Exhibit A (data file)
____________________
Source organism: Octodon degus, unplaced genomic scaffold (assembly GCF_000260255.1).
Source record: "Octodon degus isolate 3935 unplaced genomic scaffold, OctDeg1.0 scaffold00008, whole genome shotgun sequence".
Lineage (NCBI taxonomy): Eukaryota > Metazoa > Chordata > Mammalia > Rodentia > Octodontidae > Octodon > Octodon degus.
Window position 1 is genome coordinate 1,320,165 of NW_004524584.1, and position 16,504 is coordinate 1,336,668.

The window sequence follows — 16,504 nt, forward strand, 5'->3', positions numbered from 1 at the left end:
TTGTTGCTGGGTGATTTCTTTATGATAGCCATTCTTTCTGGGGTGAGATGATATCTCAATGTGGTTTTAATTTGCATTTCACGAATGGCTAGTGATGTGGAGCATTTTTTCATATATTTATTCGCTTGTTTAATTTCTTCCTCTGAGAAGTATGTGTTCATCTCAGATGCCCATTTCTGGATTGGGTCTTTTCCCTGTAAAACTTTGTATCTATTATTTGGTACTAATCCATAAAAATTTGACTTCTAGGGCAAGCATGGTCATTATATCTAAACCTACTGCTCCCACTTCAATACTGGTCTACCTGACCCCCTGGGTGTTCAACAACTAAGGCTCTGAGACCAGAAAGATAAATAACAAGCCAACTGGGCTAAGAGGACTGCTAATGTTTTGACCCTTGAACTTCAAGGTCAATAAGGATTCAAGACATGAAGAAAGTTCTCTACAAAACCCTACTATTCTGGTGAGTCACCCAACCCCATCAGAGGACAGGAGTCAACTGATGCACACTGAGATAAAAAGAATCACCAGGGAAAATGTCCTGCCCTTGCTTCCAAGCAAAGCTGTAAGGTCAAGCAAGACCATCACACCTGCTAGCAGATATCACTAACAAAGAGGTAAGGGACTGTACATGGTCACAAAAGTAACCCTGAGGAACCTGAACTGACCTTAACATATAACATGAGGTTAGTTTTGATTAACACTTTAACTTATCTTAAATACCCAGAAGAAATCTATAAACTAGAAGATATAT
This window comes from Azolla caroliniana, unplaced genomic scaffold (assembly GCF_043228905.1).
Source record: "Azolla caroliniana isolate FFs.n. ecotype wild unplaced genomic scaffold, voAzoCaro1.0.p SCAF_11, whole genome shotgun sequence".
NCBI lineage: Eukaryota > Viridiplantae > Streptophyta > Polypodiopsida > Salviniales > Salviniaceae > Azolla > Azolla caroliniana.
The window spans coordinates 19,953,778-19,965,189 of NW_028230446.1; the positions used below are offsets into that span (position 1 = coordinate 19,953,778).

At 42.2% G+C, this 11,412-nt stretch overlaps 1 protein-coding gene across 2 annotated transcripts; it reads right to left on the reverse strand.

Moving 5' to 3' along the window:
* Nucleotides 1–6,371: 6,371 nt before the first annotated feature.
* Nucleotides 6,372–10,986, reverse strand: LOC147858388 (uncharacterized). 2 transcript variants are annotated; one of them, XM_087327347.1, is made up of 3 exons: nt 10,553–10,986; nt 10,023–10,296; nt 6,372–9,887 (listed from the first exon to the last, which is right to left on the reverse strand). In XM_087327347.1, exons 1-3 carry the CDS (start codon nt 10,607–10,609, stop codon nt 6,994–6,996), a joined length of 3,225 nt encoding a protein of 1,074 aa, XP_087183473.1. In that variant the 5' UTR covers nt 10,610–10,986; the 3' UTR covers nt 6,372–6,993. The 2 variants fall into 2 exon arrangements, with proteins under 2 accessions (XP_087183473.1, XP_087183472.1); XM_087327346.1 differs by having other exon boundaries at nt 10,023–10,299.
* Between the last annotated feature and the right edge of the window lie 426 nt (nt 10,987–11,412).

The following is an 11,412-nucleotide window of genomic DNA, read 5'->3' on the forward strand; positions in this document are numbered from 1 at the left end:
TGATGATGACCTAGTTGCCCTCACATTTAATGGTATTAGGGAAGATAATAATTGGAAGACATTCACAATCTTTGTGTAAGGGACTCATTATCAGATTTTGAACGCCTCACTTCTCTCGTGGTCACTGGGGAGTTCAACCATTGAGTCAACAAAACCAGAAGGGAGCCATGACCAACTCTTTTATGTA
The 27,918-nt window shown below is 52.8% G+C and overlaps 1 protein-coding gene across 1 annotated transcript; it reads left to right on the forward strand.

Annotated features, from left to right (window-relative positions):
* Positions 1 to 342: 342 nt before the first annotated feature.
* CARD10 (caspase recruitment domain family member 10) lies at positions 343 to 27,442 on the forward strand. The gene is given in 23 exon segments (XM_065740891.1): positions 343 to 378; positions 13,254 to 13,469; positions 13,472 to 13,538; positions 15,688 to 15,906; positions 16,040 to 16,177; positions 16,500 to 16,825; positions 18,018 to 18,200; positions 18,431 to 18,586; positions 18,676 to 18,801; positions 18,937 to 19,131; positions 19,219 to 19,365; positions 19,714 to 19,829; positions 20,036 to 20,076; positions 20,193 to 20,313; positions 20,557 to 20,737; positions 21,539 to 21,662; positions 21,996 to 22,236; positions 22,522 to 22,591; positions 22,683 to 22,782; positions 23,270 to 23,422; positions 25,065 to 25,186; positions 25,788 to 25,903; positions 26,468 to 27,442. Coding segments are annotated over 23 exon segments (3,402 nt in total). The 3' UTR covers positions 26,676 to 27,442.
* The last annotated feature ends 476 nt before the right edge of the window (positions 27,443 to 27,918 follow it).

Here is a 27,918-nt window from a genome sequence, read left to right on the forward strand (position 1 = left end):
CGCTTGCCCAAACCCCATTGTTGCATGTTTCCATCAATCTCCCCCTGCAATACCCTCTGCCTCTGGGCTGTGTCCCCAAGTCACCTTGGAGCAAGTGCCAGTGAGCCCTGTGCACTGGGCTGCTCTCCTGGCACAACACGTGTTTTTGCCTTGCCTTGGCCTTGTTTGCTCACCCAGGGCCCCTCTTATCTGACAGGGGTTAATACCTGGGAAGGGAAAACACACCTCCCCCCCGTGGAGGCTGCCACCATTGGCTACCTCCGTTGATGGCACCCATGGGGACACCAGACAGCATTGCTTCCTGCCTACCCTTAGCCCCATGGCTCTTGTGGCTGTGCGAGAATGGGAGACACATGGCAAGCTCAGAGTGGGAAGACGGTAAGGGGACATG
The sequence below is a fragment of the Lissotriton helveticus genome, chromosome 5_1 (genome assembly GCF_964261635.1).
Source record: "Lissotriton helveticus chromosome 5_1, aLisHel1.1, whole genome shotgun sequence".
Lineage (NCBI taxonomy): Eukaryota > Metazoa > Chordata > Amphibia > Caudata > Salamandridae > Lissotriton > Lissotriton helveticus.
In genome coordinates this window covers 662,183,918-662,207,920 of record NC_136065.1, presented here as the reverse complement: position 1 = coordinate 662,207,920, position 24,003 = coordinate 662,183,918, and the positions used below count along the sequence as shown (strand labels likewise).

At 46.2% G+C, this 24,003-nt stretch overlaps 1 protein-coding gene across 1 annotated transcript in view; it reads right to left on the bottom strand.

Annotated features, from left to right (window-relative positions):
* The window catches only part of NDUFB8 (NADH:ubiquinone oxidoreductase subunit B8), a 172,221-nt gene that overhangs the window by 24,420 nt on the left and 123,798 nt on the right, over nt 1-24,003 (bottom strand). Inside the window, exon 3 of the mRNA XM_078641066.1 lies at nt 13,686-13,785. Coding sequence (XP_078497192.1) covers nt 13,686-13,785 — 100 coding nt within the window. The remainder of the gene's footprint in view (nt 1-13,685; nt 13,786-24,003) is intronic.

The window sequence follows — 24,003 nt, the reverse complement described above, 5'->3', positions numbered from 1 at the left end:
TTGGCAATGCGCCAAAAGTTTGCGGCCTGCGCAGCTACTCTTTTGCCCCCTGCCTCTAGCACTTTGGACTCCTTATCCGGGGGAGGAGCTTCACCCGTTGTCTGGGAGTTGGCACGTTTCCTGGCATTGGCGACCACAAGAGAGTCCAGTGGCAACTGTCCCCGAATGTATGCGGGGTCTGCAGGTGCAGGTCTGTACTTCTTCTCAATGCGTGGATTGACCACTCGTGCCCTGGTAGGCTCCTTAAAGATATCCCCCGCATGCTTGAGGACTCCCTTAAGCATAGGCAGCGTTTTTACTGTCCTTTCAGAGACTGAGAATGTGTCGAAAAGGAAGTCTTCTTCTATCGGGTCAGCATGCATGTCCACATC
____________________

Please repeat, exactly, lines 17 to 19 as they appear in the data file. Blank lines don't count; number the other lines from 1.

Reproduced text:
TGATGATGACCTAGTTGCCCTCACATTTAATGGTATTAGGGAAGATAATAATTGGAAGACATTCACAATCTTTGTGTAAGGGACTCATTATCAGATTTTGAACGCCTCACTTCTCTCGTGGTCACTGGGGAGTTCAACCATTGAGTCAACAAAACCAGAAGGGAGCCATGACCAACTCTTTTATGTA
The 27,918-nt window shown below is 52.8% G+C and overlaps 1 protein-coding gene across 1 annotated transcript; it reads left to right on the forward strand.

Annotated features, from left to right (window-relative positions):